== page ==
In Praise of the Telescopic Perspective via Nina Reznick


A 2017 Moon seen through my telescope at home under the Brooklyn skies.



Jupiter’s Great Red Spot as seen by the Voyager. (Photograph courtesy of NASA.)
Neptune as seen by the Voyager. (Photograph courtesy of NASA.)
The Voyager‘s farewell shot of Uranus. (Photograph courtesy of NASA.)





When the Voyager completed its exploratory mission and took the last photograph — of Neptune — NASA commanded that the cameras be shut off to conserve energy. But Carl Sagan had the idea of turning the spacecraft around and taking one final photograph — of Earth. Objections were raised — from so great a distance and at so low a resolution, the resulting image would have absolutely no scientific value. But Sagan saw the larger poetic worth — he took the request all the way up to NASA’s administrator and charmed his way into permission.

The “Pale Blue Dot” — the Voyager‘s view of Earth seen from the outer edge of the Solar System. (Photograph courtesy of NASA.)

After nearly half a century of reign, the Voyager took the now-iconic image of Earth known as the “Pale Blue Dot” — a grainy pixel, “a mote of dust suspended in a sunbeam,” as Sagan so poetically put it when he immortalized the photograph in his beautiful “Pale Blue Dot” monologue from Cosmos — that great masterwork of perspective, a timeless reminder that “everyone you love, everyone you know, everyone you ever heard of, every human being who ever was… every hero and coward, every creator and destroyer of civilization, every king and peasant, every young couple in love, every mother and father, hopeful child, inventor and explorer, every teacher of morals, every corrupt politician” lived out their lives on this pale blue dot. And every political conflict, every war we’ve ever fought, we have waged over a fraction of this grainy pixel barely perceptible against the cosmic backdrop of endless lonesome space.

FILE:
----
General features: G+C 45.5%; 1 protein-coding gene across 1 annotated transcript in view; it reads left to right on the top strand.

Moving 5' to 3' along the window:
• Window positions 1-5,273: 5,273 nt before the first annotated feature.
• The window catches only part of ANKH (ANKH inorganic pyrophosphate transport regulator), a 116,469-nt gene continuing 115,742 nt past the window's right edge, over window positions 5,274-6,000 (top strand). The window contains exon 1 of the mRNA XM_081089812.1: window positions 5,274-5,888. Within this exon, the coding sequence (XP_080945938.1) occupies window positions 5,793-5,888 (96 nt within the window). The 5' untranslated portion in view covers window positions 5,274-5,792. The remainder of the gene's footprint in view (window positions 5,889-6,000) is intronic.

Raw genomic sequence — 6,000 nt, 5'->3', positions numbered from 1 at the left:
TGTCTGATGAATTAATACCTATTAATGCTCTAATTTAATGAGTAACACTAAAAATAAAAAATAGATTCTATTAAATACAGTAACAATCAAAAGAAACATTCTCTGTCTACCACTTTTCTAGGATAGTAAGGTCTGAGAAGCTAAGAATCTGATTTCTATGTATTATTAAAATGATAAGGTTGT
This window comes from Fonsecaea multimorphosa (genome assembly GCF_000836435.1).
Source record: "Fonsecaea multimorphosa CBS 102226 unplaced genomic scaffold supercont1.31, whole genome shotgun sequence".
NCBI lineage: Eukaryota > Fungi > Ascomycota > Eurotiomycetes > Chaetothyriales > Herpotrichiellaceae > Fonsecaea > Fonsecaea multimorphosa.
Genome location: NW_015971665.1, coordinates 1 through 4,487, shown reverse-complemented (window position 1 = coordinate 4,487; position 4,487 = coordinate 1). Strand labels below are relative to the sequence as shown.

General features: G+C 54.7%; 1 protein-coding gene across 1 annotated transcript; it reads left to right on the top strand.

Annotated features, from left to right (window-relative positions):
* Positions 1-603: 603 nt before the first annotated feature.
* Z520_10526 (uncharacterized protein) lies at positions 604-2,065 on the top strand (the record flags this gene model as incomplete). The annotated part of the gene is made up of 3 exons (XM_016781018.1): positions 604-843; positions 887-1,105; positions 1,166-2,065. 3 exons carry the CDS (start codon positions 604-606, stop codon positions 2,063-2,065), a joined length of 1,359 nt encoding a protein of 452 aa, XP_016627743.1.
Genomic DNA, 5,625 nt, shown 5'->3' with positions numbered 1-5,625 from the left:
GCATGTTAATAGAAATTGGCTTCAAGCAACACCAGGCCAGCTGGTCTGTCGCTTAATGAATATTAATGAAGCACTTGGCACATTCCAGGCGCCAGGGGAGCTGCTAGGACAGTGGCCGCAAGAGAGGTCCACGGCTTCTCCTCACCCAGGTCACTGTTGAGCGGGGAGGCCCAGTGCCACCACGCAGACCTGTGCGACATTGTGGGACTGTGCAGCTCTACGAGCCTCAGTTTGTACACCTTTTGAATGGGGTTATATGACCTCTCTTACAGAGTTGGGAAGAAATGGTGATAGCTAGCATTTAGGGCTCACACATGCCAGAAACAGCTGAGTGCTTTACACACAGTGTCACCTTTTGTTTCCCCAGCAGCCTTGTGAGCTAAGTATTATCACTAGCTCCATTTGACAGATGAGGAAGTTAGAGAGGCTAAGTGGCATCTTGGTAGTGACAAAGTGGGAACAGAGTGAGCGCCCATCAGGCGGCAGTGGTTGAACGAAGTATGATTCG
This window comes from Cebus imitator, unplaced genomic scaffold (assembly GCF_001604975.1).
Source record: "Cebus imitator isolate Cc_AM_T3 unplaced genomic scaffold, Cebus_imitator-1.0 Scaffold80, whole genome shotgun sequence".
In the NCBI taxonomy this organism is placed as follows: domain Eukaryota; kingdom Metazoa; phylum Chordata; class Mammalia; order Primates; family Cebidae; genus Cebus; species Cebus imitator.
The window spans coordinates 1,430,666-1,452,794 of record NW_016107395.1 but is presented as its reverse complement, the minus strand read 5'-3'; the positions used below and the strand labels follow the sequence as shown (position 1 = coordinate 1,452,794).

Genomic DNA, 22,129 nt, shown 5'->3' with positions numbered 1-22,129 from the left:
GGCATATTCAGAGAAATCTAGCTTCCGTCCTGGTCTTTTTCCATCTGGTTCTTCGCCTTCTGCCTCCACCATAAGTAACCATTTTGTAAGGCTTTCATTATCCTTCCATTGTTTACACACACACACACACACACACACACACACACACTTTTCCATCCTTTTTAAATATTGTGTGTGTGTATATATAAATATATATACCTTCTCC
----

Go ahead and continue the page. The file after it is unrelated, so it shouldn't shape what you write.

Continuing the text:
In the cosmic blink of our present existence, as we stand on this increasingly fragmented pixel, it is worth keeping the Voyager in mind as we find our capacity for perspective constricted by the stranglehold of our cultural moment. It is worth questioning what proportion of the news this year, what imperceptible fraction, was devoted to the 2017 Nobel Prize in Physics, awarded for the landmark detection of gravitational waves — the single most significant astrophysical discovery since Galileo. After centuries of knowing the universe only by sight, only by looking, we can now listen to it and hear echoes of events that took place billions of lightyears away, billions of years ago — events that made the stardust that made us.

BOSTON DYNAMICS UNVEILS STUNNING ROBOT THAT CAN RUN, JUMP AND EXECUTE THE PERFECT BACKFLIP

Boston Dynamics’ humanoid robot can execute a perfect backflip.
Atlas, which can also keep its balance when it’s pushed and get back up if it falls over, can now perform impressive gymnastic moves.
Boston Dynamics has just released footage of the machine’s latest trick, and viewers are both impressed and concerned.

This Japanese Photographer Specializes In Shooting Ninja Cats, And The Result Is Too Purrfect

Turns out, cats know more martial arts than ninjutsu. Japanese photographer Hisakata Hiroyuki has decided to dedicate a fair portion of his time to shooting cats during their totally serious combat practices, and the result is purrrfect.

Threatening stares, explosive kicks, powerful punches, Hiroyuki has captured it all. He has successfully proven that felines have unlocked all of the secret fighting techniques, and even Mr. Miyagi could learn a thing or two from these martial arts masters. 




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Ninja-Cats-Photography-Hisakata-Hiroyuki



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